Serious Situation On Local Bus
A mother of a program participant reported a serious situation to R&D; she had observed her son’s driver not using car seats for some of the children on board the bus. R&D alerted the transportation company to this and they have made sure that all children aboard the bus have the necessary equipment and that it’s being used. The mother kept an eye on the situation and is now pleased to report that there have not been any re-occurrences since the initial report.
Autistic Student Learns Public Transportation System and Gains Independence
An 18-year-old student, diagnosed with autism, needed to learn to use public transportation to get from his home to his local college, which was located on the other side of town from his residence. Unfortunately, his home was located in a newly developed neighborhood where public transportation was minimal. To reach the college he had to ride three separate busses, requiring that he transfer twice. In addition to his day route, he had to learn how to access a different evening route, precipitated by the fact that the most direct routing from the college stopped running at 7:00 P.M.; so on the days he had evening courses, he had to use an alternate route.
By the fourth training session, the consumer had mastered the skills needed to ride independently including the alternate route for his night classes. In total, it took five sessions to complete his training.
Upon his 30-day follow-up, confirmation was made that he still uses public transportation, and has used his learned skills to independently explore another bus route for his needs!
The caregiver’s schedules for this consumer were not in sync so they could not transport him to and from school, but what appeared to be an obstacle turned out to be an opportunity for growth. Cooperation was also key to this consumer’s success, his parents worked together as a team so the consumer could carry out the travel-training program, which allowed him to become highly motivated in his learning process.
Gary Quilling, Travel Trainer
Proactive Planning Saves The Day
On the day of Ronald Reagan’s funeral in Simi Valley, we anticipated that the roads would be closed and traffic would be greatly increased. We were concerned that our consumers might be on the buses for longer periods of time. We coordinated with the homes, programs and families to accommodate earlier pick-up times from programs and earlier drop-offs at the homes. When we called the homes to explain why we were going to be bringing their family members home early, they were very happy that we had thought of their loved ones and considered the possible delays if they kept to their original schedules. We were able to do this with the help of our great vendors and programs.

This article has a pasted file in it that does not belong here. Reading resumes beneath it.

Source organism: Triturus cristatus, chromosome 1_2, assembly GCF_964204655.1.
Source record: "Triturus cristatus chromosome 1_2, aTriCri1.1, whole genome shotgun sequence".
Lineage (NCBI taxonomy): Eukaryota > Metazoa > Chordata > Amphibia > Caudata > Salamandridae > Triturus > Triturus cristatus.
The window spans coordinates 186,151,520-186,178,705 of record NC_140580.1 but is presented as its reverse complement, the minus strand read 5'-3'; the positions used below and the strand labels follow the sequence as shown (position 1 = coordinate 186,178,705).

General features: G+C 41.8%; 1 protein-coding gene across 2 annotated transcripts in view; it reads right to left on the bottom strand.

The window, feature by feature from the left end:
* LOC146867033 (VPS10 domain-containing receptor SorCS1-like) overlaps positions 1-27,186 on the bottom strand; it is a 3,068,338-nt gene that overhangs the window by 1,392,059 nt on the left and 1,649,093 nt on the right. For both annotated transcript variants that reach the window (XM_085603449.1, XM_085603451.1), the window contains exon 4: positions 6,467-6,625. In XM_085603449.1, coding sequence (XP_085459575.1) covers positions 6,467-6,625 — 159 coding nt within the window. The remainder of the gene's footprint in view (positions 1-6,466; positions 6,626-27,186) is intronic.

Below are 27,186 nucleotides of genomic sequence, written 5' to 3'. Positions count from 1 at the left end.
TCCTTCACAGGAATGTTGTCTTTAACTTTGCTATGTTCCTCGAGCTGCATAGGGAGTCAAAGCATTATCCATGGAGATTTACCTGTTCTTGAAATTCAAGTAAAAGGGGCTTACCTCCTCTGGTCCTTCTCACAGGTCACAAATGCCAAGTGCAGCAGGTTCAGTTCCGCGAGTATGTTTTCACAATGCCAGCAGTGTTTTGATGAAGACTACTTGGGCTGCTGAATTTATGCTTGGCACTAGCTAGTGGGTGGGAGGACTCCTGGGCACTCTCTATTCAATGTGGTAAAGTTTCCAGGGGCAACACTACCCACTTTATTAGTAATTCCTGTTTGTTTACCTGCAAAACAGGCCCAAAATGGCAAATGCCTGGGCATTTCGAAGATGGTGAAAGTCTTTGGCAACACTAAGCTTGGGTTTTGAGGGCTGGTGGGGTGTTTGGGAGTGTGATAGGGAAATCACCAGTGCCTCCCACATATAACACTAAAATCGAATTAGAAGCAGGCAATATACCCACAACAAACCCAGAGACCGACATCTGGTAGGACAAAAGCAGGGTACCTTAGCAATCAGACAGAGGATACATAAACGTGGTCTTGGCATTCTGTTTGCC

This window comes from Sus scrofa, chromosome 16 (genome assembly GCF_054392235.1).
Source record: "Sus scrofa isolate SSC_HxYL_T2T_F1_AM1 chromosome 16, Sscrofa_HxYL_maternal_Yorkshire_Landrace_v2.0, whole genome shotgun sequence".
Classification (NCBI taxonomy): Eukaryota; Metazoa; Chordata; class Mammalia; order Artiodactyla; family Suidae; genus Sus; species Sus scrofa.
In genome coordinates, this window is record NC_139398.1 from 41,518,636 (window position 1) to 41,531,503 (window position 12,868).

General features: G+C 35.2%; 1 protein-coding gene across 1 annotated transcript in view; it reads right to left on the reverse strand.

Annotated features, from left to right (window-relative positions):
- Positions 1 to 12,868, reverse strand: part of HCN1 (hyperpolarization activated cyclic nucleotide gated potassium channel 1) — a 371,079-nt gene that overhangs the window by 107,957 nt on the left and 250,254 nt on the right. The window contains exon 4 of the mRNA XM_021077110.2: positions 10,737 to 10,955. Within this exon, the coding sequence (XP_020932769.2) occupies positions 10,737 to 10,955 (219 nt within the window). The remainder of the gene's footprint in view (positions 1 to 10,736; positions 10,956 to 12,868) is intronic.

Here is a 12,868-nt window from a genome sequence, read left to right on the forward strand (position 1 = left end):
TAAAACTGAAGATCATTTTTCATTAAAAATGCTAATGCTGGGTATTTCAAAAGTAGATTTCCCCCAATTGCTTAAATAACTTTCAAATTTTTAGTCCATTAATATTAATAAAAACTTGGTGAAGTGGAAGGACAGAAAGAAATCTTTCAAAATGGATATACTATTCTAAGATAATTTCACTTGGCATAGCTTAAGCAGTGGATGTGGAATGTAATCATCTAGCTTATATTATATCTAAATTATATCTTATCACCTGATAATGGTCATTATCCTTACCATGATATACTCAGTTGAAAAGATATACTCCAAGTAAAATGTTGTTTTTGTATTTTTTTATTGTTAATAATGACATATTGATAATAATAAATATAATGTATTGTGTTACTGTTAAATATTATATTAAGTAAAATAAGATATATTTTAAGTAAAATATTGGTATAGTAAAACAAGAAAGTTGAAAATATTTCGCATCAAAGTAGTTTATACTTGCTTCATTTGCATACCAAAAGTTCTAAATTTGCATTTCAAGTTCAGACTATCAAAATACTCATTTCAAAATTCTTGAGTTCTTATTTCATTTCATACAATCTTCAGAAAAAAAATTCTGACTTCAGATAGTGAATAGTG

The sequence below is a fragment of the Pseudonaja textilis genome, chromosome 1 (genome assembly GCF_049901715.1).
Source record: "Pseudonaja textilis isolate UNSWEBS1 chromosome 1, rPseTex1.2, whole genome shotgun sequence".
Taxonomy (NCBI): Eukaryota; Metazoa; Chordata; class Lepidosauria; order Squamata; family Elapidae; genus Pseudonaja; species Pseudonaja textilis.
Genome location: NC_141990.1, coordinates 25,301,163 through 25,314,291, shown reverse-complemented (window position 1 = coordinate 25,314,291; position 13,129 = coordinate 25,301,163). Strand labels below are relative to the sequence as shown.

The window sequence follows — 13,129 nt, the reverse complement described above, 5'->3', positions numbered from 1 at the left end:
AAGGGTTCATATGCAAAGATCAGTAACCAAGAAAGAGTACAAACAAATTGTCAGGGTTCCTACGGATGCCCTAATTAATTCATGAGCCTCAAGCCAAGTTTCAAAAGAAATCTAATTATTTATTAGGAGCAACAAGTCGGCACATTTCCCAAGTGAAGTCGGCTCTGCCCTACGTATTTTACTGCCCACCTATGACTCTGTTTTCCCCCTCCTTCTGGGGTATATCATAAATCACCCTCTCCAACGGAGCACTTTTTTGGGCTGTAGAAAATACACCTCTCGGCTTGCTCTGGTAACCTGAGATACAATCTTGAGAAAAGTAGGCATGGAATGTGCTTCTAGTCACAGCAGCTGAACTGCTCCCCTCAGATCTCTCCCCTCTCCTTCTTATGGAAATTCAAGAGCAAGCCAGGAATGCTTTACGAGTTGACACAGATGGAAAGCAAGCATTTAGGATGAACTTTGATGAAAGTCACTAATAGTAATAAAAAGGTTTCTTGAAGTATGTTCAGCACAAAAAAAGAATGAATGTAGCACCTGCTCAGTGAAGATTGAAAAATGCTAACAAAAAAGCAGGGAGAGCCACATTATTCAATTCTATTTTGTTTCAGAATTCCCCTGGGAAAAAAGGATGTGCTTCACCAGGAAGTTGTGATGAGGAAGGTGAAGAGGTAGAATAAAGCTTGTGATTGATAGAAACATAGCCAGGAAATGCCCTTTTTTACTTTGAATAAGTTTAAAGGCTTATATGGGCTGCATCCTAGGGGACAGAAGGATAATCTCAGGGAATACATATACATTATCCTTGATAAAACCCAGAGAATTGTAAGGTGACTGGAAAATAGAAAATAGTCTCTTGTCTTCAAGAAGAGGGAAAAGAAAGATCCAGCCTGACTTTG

Karen Ruiz, Field Representative TCRCS
Special Needs Case Study
Earlier this year I was contacted by a Service Coordinator for the regional center in my area who had a consumer in need of specialized transportation. The young man had not been previously transported on R&D scheduled routes and in order to provide service to the consumer several challenges would have to be overcome.
Due to severe seizures, the consumer was assisted by a “VNS” (Vagus Nerve Stimulator) implanted in his chest. A VNS is a magnetic device that effectively halts seizure activity when applied to the appropriate site on the individual.
I investigated this consumer’s special transportation needs by requesting the prescribing doctor to answer pertinent questions and supply specific information for VNS use. After obtaining written information and instructions from the doctor, transportation was scheduled to begin in April. It was important for drivers to be able to utilize the magnet in the event of a seizure occurring on the bus; therefore, paperwork was placed in the bus, driver’s notes were placed on the route sheets, and a harness was ordered by the regional center.
The consumer’s day program was contacted and arrangements were made to meet with him. I spoke to the consumer and his job coach, and was shown the area of the “VNS” implant. The next day, I conducted the quarterly driver training at the transportation vendor’s facility. At first, the drivers appeared somewhat apprehensive about the procedure, but after I covered the information and fielded questions regarding the use and location of the magnet (in the consumer’s fanny-pack) all fears were dissipated.
Paperwork and instructions were supplied to all drivers present, as well as to the transportation director to be kept on file. After the training session, the drivers expressed a great level of comfort and preparedness. The young man has since been successfully transported.
Rosie Hebron, Field Representative TCRCN